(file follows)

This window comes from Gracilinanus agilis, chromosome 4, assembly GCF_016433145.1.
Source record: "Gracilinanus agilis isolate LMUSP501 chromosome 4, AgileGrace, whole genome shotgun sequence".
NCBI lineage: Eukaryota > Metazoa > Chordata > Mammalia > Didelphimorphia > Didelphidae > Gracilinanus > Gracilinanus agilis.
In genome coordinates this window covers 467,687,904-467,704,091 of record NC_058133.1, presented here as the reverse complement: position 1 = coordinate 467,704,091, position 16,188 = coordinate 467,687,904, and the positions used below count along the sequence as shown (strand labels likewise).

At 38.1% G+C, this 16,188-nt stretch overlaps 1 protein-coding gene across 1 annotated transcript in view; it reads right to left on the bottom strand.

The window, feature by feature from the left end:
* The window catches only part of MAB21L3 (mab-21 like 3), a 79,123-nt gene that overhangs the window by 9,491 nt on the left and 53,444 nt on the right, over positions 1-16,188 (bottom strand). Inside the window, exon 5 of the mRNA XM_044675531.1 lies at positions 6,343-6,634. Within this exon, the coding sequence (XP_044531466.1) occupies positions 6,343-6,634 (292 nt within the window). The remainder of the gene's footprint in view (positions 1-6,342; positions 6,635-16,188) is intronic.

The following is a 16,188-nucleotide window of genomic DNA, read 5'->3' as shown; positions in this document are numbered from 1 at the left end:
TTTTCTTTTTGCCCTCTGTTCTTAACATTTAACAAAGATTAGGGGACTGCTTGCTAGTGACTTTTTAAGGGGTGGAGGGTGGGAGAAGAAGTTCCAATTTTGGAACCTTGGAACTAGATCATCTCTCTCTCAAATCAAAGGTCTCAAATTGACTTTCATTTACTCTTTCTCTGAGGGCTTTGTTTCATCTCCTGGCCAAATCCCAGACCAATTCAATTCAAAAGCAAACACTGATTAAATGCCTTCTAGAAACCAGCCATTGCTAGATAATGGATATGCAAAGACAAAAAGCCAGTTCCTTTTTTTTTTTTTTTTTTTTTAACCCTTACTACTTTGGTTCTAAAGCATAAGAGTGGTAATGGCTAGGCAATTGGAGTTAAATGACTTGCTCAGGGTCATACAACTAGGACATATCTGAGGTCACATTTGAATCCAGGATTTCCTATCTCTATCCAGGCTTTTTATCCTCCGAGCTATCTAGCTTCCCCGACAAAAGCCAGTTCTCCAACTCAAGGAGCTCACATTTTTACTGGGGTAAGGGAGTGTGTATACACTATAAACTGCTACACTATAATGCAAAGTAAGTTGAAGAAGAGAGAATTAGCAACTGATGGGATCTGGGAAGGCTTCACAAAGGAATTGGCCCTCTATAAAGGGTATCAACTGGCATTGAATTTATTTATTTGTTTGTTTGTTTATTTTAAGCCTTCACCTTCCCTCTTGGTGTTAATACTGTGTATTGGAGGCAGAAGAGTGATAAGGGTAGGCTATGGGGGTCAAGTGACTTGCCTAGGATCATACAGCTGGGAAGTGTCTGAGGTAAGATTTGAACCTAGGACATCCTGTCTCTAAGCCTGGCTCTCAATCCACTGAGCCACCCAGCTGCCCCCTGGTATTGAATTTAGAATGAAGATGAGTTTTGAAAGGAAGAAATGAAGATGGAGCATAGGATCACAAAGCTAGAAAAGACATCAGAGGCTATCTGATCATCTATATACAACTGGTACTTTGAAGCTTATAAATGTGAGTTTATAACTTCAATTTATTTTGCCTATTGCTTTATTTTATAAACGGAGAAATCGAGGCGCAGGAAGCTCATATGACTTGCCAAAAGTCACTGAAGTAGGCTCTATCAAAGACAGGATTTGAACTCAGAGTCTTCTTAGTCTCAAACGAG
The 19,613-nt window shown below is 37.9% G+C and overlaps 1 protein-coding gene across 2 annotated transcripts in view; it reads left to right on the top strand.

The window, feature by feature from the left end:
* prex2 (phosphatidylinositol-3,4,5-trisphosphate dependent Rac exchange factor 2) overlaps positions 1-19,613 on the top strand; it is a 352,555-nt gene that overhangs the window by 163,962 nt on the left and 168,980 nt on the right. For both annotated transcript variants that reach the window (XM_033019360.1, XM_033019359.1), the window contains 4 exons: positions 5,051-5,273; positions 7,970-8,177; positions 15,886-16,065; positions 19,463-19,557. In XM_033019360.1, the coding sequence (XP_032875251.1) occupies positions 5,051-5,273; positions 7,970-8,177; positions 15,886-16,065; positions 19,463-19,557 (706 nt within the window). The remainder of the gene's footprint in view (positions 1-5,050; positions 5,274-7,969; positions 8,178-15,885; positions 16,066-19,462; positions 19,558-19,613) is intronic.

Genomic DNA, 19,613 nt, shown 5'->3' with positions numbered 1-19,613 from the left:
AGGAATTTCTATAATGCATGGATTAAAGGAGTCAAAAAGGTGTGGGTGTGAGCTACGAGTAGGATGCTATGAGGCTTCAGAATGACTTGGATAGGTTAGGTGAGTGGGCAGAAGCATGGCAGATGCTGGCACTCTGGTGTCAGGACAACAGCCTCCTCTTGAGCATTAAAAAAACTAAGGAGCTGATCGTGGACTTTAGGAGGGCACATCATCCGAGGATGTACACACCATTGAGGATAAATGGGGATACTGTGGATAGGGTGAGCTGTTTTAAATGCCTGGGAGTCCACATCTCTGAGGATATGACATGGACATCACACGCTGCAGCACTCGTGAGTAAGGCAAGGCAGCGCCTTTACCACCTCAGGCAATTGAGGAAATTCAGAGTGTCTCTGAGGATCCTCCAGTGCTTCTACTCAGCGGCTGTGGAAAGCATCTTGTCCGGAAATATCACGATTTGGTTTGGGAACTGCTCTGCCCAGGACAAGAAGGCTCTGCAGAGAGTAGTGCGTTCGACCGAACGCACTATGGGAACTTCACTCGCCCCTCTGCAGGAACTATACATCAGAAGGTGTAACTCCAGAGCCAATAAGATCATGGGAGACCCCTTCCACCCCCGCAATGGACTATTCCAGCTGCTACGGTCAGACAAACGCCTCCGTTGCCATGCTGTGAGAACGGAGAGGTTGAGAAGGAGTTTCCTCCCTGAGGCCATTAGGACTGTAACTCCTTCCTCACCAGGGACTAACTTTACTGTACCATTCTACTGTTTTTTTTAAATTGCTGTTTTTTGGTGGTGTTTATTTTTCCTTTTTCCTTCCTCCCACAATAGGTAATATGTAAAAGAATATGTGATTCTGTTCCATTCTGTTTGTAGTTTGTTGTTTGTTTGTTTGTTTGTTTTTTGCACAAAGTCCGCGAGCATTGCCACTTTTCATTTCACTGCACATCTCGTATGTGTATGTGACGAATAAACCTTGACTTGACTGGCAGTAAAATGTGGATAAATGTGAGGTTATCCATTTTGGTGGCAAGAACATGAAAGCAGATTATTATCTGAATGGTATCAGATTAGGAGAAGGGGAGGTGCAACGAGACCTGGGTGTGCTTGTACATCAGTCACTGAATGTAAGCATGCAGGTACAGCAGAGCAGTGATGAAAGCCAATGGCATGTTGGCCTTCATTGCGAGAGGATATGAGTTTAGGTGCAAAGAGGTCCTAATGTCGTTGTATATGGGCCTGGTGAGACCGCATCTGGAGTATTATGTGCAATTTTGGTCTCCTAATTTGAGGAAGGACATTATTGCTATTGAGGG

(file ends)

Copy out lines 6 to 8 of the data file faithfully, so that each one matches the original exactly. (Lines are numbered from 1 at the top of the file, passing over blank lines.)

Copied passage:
The window, feature by feature from the left end:
* The window catches only part of MAB21L3 (mab-21 like 3), a 79,123-nt gene that overhangs the window by 9,491 nt on the left and 53,444 nt on the right, over positions 1-16,188 (bottom strand). Inside the window, exon 5 of the mRNA XM_044675531.1 lies at positions 6,343-6,634. Within this exon, the coding sequence (XP_044531466.1) occupies positions 6,343-6,634 (292 nt within the window). The remainder of the gene's footprint in view (positions 1-6,342; positions 6,635-16,188) is intronic.

The following is a 16,188-nucleotide window of genomic DNA, read 5'->3' as shown; positions in this document are numbered from 1 at the left end: